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Hefty Bookends

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Hefty Bookends

Resaw your own veneer to hide the steel shot inside.


Got a small chunk of figured wood that you’d like to show off? Resaw it into thick veneers and make a pair of matching bookends. They’re laminated to conceal holes filled with steel shot. Although these blocks look light, they’re actually heavy enough to support a row of large books. You’ll need a bandsaw to cut your figured wood, a large-diameter Forstner bit to drill the holes for the steel shot and a router with a flush-trim bit to even up the bookend’s layers.

 

Making the laminations

Each face of these bookends has two layers of laminations. The outer layer is resawn from a piece of solid, figured wood. The inner layer is a contrasting color composed of thin sheets of dyed veneer glued one on top of another (see Sources, below).

To make the outer layer, smooth the faces of a 3/4" thick, 4" wide and 13" long figured hardwood block. Set the fence of your bandsaw 1/8" away from the blade and resaw both faces of the block, making two pieces of 1/8" thick veneer. Sand the rough side and cut the pieces in half to make four pieces each about 6-1/2" long.

Make the inner layer by building up two or three thicknesses of dyed veneer. Use a veneer saw (see Sources, below) to cut the veneer into 4" wide by 6-1/2" long pieces. Make two cauls, the same sizes as the pieces of veneer, from 3/4" plywood or MDF. Glue the veneer between the cauls. To keep the veneer layers from sticking to the cauls, separate them with newspaper.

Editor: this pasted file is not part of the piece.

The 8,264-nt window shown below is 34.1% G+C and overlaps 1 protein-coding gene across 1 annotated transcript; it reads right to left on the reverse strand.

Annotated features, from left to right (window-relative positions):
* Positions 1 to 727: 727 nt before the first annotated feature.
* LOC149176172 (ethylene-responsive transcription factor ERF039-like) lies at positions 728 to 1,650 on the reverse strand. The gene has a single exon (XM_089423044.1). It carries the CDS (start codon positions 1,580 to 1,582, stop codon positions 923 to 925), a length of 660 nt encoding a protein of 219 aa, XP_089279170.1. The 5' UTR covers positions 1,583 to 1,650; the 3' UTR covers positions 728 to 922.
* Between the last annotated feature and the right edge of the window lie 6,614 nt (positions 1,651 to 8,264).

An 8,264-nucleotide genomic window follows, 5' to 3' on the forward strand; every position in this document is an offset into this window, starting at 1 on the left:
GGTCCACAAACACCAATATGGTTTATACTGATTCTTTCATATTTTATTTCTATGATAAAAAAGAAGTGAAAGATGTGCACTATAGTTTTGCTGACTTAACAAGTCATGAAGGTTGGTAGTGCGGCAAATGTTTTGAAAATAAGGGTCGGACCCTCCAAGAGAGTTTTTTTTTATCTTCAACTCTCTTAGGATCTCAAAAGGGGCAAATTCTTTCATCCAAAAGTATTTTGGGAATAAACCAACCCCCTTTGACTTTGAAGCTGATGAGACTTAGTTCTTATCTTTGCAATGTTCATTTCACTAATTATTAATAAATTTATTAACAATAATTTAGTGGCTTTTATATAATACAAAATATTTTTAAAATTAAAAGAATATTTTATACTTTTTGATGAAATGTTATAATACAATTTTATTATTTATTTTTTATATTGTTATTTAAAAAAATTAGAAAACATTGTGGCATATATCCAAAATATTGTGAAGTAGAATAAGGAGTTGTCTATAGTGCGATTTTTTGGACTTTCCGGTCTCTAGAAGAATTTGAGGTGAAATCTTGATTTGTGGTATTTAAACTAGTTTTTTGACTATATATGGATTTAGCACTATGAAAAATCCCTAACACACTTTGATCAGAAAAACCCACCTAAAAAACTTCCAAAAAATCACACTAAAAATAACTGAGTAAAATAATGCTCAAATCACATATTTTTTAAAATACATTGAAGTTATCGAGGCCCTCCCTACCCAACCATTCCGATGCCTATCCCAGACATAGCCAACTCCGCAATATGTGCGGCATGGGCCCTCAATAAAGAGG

Making the core

For the core, select a piece of solid wood that’s close in color to the figured wood you used for the outer layer. Saw the wood into two matching pieces (Fig. A). Then drill a large hole in each side of both pieces with a 2" dia. Forstner bit (Fig. B).

Fill the holes with a mixture of steel shot and epoxy to add weight to the bookends. Pre-measure your steel shot by pouring it into the cavity. (Steel shot is available at gun shops.) Then mix the steel with two-part epoxy glue and spoon it into the hole. Be sure not to overfill the hole.


Laminating the core

Cut the figured wood and colored-veneer laminations so they’re slightly larger than the core pieces. An overhang of about 1/8" all around will allow for the laminations to slip a bit when you glue them to the core.

Use the cauls you made for gluing the colored veneer together to laminate one outer layer and one inner layer to each face of the core blocks. After each face is glued, trim the overhanging laminations with a bottom-bearing flush trim bit in your router.

Round the edges with a small-diameter round-over bit or a block plane and apply a finish. Finally, add felt circles to the bottoms to protect the surface on which these heavy bookends will sit.


Source

(Note: Product availability and costs are subject to change since original publication date.)

Constantines’s, constantines.com, 954-561-1716, fax 954-565-8149, Dyed veneers; Veneer saw, #VS275.


This story originally appeared in American Woodworker June 2001, issue #87.

Click any image to view a larger version.

Fill the holes in both sides of the core pieces with a mixture of steel shot and two-part epoxy resin. Be careful not to overfill the holes.


Fig. A: Bookmatched Figure

Create mirror images on the top of your bookends by cutting both core pieces from a single piece of wood. Lay out the angled sides of the blocks with a compass.


Fig. B: Exploded View

Cover the shot-filled core with two layers of veneer. Resaw your own figured wood to make the outer layer. Laminate two to three sheets of dyed veneer to make the inner layer.


Side View of Core

Drill holes from both sides, leaving a small section of solid wood in between.